Over the last month or so, I’ve been immersed in researching my Sheffield ancestors and revisiting some long-time favourite online resources and finding some new ones.
The Sheffield Indexers
The Sheffield Indexers is a brilliant website! Many Sheffield records have been transcribed by volunteers and are available for free on this website managed by Elaine Pickard and Vicki Theaker. The site is a work in progress and new updates are being added regularly. It includes Baptisms, Marriages and Burials and a host of other records such as Trade Directories, school records and institutions.
Beyond the databases offered, it is quite possible to get lost for hours on the website with so many links to fascinating articles and websites about Sheffield.
One of their latest projects is a place where researchers can transcribe any of their Birth, Marriage or Death Certificates to share with other researchers. What great cousin bait! I am definitely going to contact Elaine for the template and transcribe all of my certificates in the hopes that some cousins will find me.
Sheffield & District Family History Society
The Sheffield & District Family History Society covers modern day Sheffield from Bradfield in the west to Tinsley in the east and from Stocksbridge in the north to Totley in the south.
Their website has several online indexes such as the House of Help which includes an index to six books from 1888 to 1906 listing Girls helped in Sheffield and an index of prisoners released between 1858 and 1872 and the have many other indexes available on CD or via download from Genfair.co.uk including the transcripts of Parish Registers for the Cathedral which I have taken advantage of.
I belonged to SDFHS some years ago but dropped my membership when I found I just did not have the time to read the journal when it came. I might consider re-joining now I’m researching my Sheffield ancestors in depth.
Besides their fantastic collection of photographs and images from the Archives and Local Studies Library, the Picture Sheffield website also has a brilliant collection of historical maps that has been invaluable to me in my research.
The maps range from 1607 through to 1883 and are very helpful when trying to sort out the changing street names over time.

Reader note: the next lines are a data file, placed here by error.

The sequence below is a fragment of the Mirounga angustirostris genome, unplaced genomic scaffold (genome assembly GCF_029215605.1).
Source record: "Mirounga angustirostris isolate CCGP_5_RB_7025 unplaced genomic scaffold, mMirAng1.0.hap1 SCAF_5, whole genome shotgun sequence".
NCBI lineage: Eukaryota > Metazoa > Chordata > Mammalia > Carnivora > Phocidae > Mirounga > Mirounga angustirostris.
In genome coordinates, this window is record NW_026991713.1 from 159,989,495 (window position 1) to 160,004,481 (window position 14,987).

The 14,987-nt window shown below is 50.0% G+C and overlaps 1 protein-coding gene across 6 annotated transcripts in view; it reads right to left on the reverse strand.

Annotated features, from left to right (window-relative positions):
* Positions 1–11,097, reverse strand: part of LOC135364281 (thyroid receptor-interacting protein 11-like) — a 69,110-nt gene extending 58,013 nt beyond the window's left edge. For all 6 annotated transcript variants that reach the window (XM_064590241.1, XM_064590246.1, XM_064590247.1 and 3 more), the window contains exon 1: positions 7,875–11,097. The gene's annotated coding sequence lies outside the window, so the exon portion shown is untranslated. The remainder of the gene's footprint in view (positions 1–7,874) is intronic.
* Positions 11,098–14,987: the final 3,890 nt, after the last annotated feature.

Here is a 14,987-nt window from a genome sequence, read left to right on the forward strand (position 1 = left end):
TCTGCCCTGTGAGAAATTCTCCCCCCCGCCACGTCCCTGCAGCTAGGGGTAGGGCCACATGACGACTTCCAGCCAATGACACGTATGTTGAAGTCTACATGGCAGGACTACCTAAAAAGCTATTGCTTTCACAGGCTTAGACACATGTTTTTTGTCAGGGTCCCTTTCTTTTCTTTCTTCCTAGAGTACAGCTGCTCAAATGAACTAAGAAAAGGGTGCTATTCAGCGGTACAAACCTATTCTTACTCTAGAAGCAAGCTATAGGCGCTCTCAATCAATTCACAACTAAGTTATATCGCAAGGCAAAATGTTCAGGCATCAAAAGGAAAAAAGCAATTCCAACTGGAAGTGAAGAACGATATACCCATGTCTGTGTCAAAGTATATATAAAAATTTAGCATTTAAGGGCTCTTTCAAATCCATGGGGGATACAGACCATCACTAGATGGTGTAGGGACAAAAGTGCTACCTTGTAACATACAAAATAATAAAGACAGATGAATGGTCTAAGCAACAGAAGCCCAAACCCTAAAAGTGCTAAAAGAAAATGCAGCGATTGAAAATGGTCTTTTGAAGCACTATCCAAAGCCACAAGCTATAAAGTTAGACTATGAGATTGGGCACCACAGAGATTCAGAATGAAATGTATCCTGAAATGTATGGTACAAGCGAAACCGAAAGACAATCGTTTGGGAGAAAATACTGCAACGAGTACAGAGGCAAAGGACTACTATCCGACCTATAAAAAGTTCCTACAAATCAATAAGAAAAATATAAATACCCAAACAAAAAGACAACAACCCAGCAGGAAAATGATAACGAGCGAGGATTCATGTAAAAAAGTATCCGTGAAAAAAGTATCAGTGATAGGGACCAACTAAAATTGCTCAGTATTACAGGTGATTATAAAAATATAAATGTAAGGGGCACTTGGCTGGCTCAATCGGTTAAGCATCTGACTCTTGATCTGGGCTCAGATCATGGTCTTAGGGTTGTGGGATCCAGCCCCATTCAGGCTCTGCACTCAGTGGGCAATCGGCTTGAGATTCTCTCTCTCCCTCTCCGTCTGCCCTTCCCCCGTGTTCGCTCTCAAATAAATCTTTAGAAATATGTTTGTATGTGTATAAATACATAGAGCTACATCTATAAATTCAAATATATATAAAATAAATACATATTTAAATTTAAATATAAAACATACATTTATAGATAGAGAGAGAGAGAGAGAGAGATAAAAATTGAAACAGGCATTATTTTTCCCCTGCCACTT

Newer images include historical broadsheets and other documents of historical interest and a search function is available.
Sheffield Flood Claims Archive
The Sheffield Flood Claims Archive is an amazing resource for anyone who had relatives in Sheffield in 1864 when the Dale Dyke Dam collapsed.
There is considerable information about the flood and a searchable database listing all of the compensation claims that were made by individuals and companies against the Sheffield Water Company for loss of property and livelihood, and for injury and/or death of relatives.
From a social history perspective, the database gives a wonderful insight into the lives of the working poor with lists of their household goods, belongings and details of their wages and their tools of trade. Many employers and their employees are also listed.
Sheffield Records Online
I’ve had the Sheffield Records Online website bookmarked for many years. They offer a number of useful databases, although it appears that the website is no longer being updated.
In addition to the databases (which includes Rotherham marriages) , the site also has a list of helpful links, and a message forum where researchers can post queries or help wanted messages. This appears to still get some traffic and there are queries listed from as recently as yesterday.
According to their home page:
Transcription of a number of Sheffield Trade Directories ranging from 1787 to 1925 is well advanced and we have made available a database where users can enter basic details of their Sheffield ancestry with a view to discovering others researching the same lines. Taking advantage of the Yorks Probate index project we also have a growing number of probate indexes for people from Sheffield and the surrounding area. Burial records for City Road Cemetery, General Cemetery and St Michael’s RC Cemetery are available as are records for the Poll Books of 1835 and 1848. A list of Master Cutlers and an index to the list of apprentice cutlers is also provided.
The Sheffield History website is a forum dedicated to the history of Sheffield. There is a fantastic section on Sheffield Pubs with listings of all sorts along with lively discussions about pubs. Great if you are searching for a publican ancestor.
Another section that is heavily posted to is “Sheffield Places – Now Gone” includes discussions of areas of Sheffield that have been demolished but are still remembered by some posters.
Another section of the forum discusses Sheffield History in general and can be a lucky dip if searching for information.
For anyone with silver makers in their family, there is a great resource that shows the makers marks of the various manufacturers called Silver Makers’ Marks – Sheffield Assay Office.
The Archives and Local Studies library in Sheffield has some indication of their holdings and also offers a research service and a copy service. Check out these guides to Sheffield Local Area History.[hr]
I’m always on the lookout for more resources, so please let me know about any I might have missed in the comments.